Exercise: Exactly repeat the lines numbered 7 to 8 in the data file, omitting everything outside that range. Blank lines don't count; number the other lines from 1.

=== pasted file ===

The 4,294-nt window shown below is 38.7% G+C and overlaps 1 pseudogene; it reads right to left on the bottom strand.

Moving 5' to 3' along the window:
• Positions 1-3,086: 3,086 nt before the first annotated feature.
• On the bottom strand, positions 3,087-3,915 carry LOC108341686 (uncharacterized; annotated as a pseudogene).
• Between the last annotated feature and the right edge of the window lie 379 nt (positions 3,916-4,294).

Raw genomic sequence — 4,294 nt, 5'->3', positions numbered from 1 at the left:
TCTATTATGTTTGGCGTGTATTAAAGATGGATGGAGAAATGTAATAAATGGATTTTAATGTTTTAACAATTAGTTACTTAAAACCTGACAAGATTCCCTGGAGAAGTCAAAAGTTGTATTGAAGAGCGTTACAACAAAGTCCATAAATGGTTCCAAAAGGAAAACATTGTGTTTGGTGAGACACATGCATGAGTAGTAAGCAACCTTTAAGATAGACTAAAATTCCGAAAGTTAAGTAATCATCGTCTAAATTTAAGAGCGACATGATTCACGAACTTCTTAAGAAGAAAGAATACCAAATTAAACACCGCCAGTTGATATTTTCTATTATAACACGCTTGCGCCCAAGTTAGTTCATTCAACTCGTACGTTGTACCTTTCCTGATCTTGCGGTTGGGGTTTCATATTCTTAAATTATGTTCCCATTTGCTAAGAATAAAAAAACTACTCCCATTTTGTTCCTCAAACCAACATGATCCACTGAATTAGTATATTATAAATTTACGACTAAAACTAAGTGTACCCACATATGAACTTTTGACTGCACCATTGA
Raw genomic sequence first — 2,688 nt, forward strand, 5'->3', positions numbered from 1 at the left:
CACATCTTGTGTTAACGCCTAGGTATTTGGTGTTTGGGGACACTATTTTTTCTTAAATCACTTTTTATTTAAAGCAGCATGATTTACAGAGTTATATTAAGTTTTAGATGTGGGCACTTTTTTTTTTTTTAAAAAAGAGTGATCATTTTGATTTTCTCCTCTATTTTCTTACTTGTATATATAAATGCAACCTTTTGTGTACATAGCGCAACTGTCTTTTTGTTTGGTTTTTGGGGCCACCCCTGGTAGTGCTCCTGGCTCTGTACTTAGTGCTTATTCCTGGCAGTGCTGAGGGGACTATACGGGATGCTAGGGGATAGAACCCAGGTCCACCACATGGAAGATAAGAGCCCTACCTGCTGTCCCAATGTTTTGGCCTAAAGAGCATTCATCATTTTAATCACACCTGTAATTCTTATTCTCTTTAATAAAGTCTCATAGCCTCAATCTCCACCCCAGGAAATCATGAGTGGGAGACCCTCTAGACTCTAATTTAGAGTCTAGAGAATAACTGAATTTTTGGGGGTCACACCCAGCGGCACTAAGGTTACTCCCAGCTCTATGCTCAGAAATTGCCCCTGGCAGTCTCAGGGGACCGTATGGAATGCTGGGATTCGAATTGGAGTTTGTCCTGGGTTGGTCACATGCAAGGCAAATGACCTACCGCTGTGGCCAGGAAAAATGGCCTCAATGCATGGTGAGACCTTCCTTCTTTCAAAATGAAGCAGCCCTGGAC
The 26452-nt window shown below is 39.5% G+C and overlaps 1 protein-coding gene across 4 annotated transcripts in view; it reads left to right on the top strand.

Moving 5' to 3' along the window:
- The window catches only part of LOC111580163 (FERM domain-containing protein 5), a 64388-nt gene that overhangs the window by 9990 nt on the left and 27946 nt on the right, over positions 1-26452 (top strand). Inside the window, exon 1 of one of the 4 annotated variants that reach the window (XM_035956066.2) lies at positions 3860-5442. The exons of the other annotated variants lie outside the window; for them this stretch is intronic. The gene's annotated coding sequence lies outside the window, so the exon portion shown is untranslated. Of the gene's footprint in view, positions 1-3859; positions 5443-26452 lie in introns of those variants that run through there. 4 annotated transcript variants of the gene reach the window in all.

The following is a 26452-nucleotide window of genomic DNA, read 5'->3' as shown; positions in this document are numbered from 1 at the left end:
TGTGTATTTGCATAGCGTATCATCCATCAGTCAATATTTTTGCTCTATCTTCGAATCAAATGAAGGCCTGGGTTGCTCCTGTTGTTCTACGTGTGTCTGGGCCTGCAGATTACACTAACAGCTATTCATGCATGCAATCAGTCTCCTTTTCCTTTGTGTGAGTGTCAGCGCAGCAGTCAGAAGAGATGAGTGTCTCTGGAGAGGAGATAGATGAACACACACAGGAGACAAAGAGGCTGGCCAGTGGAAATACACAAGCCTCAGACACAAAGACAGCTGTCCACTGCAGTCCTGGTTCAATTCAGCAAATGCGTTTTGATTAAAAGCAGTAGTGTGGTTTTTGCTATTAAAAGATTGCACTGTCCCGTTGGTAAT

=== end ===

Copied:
TCTATTATGTTTGGCGTGTATTAAAGATGGATGGAGAAATGTAATAAATGGATTTTAATGTTTTAACAATTAGTTACTTAAAACCTGACAAGATTCCCTGGAGAAGTCAAAAGTTGTATTGAAGAGCGTTACAACAAAGTCCATAAATGGTTCCAAAAGGAAAACATTGTGTTTGGTGAGACACATGCATGAGTAGTAAGCAACCTTTAAGATAGACTAAAATTCCGAAAGTTAAGTAATCATCGTCTAAATTTAAGAGCGACATGATTCACGAACTTCTTAAGAAGAAAGAATACCAAATTAAACACCGCCAGTTGATATTTTCTATTATAACACGCTTGCGCCCAAGTTAGTTCATTCAACTCGTACGTTGTACCTTTCCTGATCTTGCGGTTGGGGTTTCATATTCTTAAATTATGTTCCCATTTGCTAAGAATAAAAAAACTACTCCCATTTTGTTCCTCAAACCAACATGATCCACTGAATTAGTATATTATAAATTTACGACTAAAACTAAGTGTACCCACATATGAACTTTTGACTGCACCATTGA
Raw genomic sequence first — 2,688 nt, forward strand, 5'->3', positions numbered from 1 at the left: